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Bella Figura – Unauthorised payment charge set aside

01 July 2020. Published by Constantine Christofi, Senior Associate

In HMRC v Bella Figura [2020] UKUT, the Upper Tribunal (UT) held that a scheme sanction charge stood as a valid assessment and partially allowed the taxpayer's cross-appeal, setting aside HMRC's assessments of an unauthorised payments charge and surcharge as being out of time.

This blog is based on an article first published in Taxation on 9 June 2020. A copy of the article can be found here

Background

Bella Figura Ltd (BFL) was both the “sponsoring employer” and “scheme administrator” of the Bella Figura Pension Scheme, which was a registered pension scheme. The subject of the dispute was a loan of £200,000 to a connected separate company (the Loan). 

Finance Act 2004 (FA 2004) contains a complex set of provisions imposing tax charges on 'unauthorised payments' out of registered pension schemes. By the time of the UT decision, it was common ground that the Loan was an “unauthorised employer payment” and a “scheme chargeable payment”, such that BFL was liable (as scheme administrator) for three separate charges: an “unauthorised payments charge” (at 40% of the Loan), an “unauthorised payments surcharge” (at 15%), and a “scheme sanction charge” (at 40%, reduced to 15% if the unauthorised payments charge is paid).

FA 2004 also makes provision (through section 268) for unauthorised payments surcharges and scheme sanction charges (but not the unauthorised payments charge) to be set aside. For the unauthorised payments surcharge to be set aside, BFL needed to show it was not “just and reasonable” for it to be imposed; for the scheme sanction charge to be set aside, BFL needed again to show it was not “just and reasonable” for it to be imposed, and also that BFL “reasonably believed” that the payment was not a scheme chargeable payment.

UT decision

There were accordingly three issues for the UT to determine:

1. Whether HMRC could assess BFL to the scheme sanction charge. The First-tier Tribunal (FTT) had held that section 29, Taxes Management Act 1970 (TMA) (discovery assessments) did not allow for such an assessment. 

2. Whether the assessments on BFL to the unauthorised payments charge and the unauthorised payments surcharge were in time. The FTT had held that BFL’s carelessness gave a 6-year window and thus the assessments were in time. 

3. Whether section 268 entitled BFL to have the unauthorised payments surcharge and/or the scheme sanction charge set aside. The FTT had held that neither should be set aside, with neither the “just and reasonable” nor the “reasonably believed” conditions being met.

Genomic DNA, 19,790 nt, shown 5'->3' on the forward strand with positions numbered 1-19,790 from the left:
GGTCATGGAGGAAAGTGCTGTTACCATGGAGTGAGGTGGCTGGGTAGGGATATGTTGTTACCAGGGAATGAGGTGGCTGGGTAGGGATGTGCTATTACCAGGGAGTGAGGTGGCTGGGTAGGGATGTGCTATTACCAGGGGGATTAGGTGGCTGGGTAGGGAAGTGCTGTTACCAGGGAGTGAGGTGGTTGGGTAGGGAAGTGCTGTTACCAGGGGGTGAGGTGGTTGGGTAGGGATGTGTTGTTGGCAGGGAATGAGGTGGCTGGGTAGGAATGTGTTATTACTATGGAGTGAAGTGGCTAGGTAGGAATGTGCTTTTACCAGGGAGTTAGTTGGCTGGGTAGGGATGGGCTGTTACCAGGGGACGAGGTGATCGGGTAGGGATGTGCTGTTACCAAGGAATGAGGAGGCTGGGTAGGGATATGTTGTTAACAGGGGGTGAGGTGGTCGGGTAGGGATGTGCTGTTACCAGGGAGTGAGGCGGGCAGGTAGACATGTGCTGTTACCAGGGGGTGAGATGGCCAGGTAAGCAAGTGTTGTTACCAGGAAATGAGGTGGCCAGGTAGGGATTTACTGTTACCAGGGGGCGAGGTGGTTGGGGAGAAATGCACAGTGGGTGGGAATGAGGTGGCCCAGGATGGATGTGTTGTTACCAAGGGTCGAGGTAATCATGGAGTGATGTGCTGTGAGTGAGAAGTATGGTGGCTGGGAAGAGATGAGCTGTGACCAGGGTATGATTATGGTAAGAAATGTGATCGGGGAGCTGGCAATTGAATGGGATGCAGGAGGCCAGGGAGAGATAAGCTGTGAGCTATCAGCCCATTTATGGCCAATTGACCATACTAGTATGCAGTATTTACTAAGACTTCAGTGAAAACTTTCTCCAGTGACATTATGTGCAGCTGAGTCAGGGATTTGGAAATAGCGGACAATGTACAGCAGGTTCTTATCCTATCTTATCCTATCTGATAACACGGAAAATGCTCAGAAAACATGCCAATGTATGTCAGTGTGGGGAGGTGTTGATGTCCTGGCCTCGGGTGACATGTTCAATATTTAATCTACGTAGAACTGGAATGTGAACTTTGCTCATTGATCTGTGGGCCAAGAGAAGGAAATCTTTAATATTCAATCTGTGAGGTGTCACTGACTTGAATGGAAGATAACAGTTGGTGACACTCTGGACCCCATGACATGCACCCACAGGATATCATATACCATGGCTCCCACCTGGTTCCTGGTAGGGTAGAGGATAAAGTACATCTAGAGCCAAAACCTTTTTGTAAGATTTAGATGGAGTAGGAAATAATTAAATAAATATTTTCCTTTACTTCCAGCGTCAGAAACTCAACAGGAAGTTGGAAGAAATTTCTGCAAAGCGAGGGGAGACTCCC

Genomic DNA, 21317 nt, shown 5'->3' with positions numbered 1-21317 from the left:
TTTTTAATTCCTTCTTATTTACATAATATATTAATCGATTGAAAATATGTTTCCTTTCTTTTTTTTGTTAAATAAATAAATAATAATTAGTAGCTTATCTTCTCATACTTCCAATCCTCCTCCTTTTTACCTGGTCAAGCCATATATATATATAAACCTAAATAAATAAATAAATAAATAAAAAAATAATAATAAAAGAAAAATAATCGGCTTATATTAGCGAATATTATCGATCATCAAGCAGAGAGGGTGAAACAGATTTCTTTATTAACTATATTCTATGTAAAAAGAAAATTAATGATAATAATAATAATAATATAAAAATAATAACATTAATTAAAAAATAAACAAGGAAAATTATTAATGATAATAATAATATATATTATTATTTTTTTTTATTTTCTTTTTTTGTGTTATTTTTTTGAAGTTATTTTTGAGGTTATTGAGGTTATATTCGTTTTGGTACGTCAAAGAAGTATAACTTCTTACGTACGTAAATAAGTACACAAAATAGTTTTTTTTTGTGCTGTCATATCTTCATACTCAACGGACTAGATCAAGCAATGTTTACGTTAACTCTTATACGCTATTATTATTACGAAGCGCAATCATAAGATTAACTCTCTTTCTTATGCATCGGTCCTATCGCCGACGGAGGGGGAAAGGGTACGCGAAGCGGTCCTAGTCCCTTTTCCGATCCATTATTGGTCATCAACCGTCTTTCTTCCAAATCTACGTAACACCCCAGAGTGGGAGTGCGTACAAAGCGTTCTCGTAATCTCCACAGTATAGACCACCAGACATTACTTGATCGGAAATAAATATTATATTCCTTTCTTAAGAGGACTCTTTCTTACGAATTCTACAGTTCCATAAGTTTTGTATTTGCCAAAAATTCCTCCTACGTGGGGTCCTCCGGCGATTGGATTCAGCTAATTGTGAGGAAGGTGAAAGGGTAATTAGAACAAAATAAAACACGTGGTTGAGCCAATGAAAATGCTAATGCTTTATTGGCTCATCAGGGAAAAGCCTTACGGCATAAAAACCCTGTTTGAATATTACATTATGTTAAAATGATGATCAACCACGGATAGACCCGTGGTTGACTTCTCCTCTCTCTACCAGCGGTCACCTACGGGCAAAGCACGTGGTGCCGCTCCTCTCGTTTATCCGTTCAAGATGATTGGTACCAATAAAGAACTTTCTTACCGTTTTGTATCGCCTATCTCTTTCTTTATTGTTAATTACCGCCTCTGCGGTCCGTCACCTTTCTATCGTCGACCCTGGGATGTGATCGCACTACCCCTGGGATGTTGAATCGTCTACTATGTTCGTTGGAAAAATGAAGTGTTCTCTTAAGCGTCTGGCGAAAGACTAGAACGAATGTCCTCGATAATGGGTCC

Statutory Interpretation and Issue 1

The UT noted that the scheme sanction charge is a charge to income tax (section 239(1), FA 2004), but that section 9(1A), TMA, takes it outside the scope of the normal income tax self-assessment regime. HMRC could not thus enquire into BFL’s return in the normal way and issue a closure notice; it had to rely on another statutory power to assess. The question was, what power?

BFL argued that the only candidate was section 29, TMA. The Registered Pension Schemes (Accounting and Assessment) Regulations (the Regulations) dealt with the assessment of the three charges in point in this case. Regulation 4 required an officer of HMRC to assess a person when he became liable to such a charge. Significantly, regulation 4(2) referred to tax assessed “under” this regulation, and regulation 4 was entitled “the making of assessments”. Further, regulation 9 altered the wording of section 29, TMA, in relation to assessments of the unauthorised payments charge and authorised payments surcharge, explicitly to include an unauthorised payment as a proper object for a discovery assessment; but it did not do so in relation to assessments of the scheme sanction charge. 

Regulation 9 clearly altered section 29, TMA, to allow for discovery assessments for the unauthorised payments charge and unauthorised payments surcharge. However, the UT found that section 29 could not bring in the scheme sanction charge. Only if regulation 4 amounted to a standalone power to make assessments, distinct from section 29, could HMRC assess it.